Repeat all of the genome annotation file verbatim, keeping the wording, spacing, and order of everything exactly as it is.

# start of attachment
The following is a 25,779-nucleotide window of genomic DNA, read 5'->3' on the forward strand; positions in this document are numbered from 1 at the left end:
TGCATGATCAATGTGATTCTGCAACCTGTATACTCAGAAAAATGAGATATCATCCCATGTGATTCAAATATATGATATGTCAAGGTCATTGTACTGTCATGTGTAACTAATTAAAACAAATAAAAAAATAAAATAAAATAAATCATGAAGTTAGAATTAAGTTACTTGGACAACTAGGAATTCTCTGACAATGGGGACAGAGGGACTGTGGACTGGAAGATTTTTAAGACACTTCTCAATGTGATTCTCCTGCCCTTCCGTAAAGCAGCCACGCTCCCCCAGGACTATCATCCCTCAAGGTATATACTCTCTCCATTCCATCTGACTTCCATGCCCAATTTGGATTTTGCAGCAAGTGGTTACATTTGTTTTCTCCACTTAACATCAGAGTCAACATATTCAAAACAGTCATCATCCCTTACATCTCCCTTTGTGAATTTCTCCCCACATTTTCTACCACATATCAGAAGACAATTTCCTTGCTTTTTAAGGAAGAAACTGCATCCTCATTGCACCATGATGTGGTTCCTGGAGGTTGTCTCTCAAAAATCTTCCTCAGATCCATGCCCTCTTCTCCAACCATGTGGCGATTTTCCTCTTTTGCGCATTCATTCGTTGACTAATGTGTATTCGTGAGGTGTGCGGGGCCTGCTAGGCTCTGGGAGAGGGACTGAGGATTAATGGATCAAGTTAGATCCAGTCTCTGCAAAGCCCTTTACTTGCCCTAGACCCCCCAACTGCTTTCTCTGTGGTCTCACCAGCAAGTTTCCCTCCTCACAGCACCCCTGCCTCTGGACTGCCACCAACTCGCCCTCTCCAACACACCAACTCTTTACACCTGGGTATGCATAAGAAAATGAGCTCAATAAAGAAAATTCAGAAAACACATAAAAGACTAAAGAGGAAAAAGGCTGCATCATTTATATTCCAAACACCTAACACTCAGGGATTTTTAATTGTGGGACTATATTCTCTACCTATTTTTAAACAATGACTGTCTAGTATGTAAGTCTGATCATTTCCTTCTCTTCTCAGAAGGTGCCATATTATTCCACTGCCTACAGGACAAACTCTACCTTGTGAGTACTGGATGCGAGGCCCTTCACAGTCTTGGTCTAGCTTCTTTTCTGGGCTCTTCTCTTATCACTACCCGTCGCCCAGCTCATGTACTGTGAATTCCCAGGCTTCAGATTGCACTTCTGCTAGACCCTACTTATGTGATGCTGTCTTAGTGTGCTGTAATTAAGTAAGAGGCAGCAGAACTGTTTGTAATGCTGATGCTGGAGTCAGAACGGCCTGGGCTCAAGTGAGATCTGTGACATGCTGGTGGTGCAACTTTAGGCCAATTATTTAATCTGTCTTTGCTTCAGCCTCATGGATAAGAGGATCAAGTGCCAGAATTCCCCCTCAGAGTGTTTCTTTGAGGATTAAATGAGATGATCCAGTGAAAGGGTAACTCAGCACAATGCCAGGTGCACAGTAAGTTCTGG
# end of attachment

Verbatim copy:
The following is a 25,779-nucleotide window of genomic DNA, read 5'->3' on the forward strand; positions in this document are numbered from 1 at the left end:
TGCATGATCAATGTGATTCTGCAACCTGTATACTCAGAAAAATGAGATATCATCCCATGTGATTCAAATATATGATATGTCAAGGTCATTGTACTGTCATGTGTAACTAATTAAAACAAATAAAAAAATAAAATAAAATAAATCATGAAGTTAGAATTAAGTTACTTGGACAACTAGGAATTCTCTGACAATGGGGACAGAGGGACTGTGGACTGGAAGATTTTTAAGACACTTCTCAATGTGATTCTCCTGCCCTTCCGTAAAGCAGCCACGCTCCCCCAGGACTATCATCCCTCAAGGTATATACTCTCTCCATTCCATCTGACTTCCATGCCCAATTTGGATTTTGCAGCAAGTGGTTACATTTGTTTTCTCCACTTAACATCAGAGTCAACATATTCAAAACAGTCATCATCCCTTACATCTCCCTTTGTGAATTTCTCCCCACATTTTCTACCACATATCAGAAGACAATTTCCTTGCTTTTTAAGGAAGAAACTGCATCCTCATTGCACCATGATGTGGTTCCTGGAGGTTGTCTCTCAAAAATCTTCCTCAGATCCATGCCCTCTTCTCCAACCATGTGGCGATTTTCCTCTTTTGCGCATTCATTCGTTGACTAATGTGTATTCGTGAGGTGTGCGGGGCCTGCTAGGCTCTGGGAGAGGGACTGAGGATTAATGGATCAAGTTAGATCCAGTCTCTGCAAAGCCCTTTACTTGCCCTAGACCCCCCAACTGCTTTCTCTGTGGTCTCACCAGCAAGTTTCCCTCCTCACAGCACCCCTGCCTCTGGACTGCCACCAACTCGCCCTCTCCAACACACCAACTCTTTACACCTGGGTATGCATAAGAAAATGAGCTCAATAAAGAAAATTCAGAAAACACATAAAAGACTAAAGAGGAAAAAGGCTGCATCATTTATATTCCAAACACCTAACACTCAGGGATTTTTAATTGTGGGACTATATTCTCTACCTATTTTTAAACAATGACTGTCTAGTATGTAAGTCTGATCATTTCCTTCTCTTCTCAGAAGGTGCCATATTATTCCACTGCCTACAGGACAAACTCTACCTTGTGAGTACTGGATGCGAGGCCCTTCACAGTCTTGGTCTAGCTTCTTTTCTGGGCTCTTCTCTTATCACTACCCGTCGCCCAGCTCATGTACTGTGAATTCCCAGGCTTCAGATTGCACTTCTGCTAGACCCTACTTATGTGATGCTGTCTTAGTGTGCTGTAATTAAGTAAGAGGCAGCAGAACTGTTTGTAATGCTGATGCTGGAGTCAGAACGGCCTGGGCTCAAGTGAGATCTGTGACATGCTGGTGGTGCAACTTTAGGCCAATTATTTAATCTGTCTTTGCTTCAGCCTCATGGATAAGAGGATCAAGTGCCAGAATTCCCCCTCAGAGTGTTTCTTTGAGGATTAAATGAGATGATCCAGTGAAAGGGTAACTCAGCACAATGCCAGGTGCACAGTAAGTTCTGG